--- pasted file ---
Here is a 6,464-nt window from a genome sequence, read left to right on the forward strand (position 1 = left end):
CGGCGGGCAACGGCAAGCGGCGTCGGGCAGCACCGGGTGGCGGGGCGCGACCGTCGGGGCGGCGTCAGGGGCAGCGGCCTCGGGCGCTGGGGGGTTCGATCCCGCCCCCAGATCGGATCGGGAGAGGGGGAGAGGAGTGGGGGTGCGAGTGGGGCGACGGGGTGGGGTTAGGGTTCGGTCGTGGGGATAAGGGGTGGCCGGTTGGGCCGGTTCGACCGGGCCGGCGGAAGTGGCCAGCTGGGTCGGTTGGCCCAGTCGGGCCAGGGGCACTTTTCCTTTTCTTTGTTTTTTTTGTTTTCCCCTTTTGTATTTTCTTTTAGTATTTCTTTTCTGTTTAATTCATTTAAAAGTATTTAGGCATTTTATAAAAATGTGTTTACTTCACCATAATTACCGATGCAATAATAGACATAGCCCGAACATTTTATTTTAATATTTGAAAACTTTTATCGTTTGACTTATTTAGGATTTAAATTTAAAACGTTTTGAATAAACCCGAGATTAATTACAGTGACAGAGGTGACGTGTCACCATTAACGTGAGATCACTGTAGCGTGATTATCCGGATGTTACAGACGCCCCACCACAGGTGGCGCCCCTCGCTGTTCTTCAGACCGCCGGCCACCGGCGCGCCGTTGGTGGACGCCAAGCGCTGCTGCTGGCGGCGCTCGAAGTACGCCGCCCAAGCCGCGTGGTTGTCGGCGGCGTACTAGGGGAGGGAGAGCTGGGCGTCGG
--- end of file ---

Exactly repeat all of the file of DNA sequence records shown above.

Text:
Here is a 6,464-nt window from a genome sequence, read left to right on the forward strand (position 1 = left end):
CGGCGGGCAACGGCAAGCGGCGTCGGGCAGCACCGGGTGGCGGGGCGCGACCGTCGGGGCGGCGTCAGGGGCAGCGGCCTCGGGCGCTGGGGGGTTCGATCCCGCCCCCAGATCGGATCGGGAGAGGGGGAGAGGAGTGGGGGTGCGAGTGGGGCGACGGGGTGGGGTTAGGGTTCGGTCGTGGGGATAAGGGGTGGCCGGTTGGGCCGGTTCGACCGGGCCGGCGGAAGTGGCCAGCTGGGTCGGTTGGCCCAGTCGGGCCAGGGGCACTTTTCCTTTTCTTTGTTTTTTTTGTTTTCCCCTTTTGTATTTTCTTTTAGTATTTCTTTTCTGTTTAATTCATTTAAAAGTATTTAGGCATTTTATAAAAATGTGTTTACTTCACCATAATTACCGATGCAATAATAGACATAGCCCGAACATTTTATTTTAATATTTGAAAACTTTTATCGTTTGACTTATTTAGGATTTAAATTTAAAACGTTTTGAATAAACCCGAGATTAATTACAGTGACAGAGGTGACGTGTCACCATTAACGTGAGATCACTGTAGCGTGATTATCCGGATGTTACAGACGCCCCACCACAGGTGGCGCCCCTCGCTGTTCTTCAGACCGCCGGCCACCGGCGCGCCGTTGGTGGACGCCAAGCGCTGCTGCTGGCGGCGCTCGAAGTACGCCGCCCAAGCCGCGTGGTTGTCGGCGGCGTACTAGGGGAGGGAGAGCTGGGCGTCGG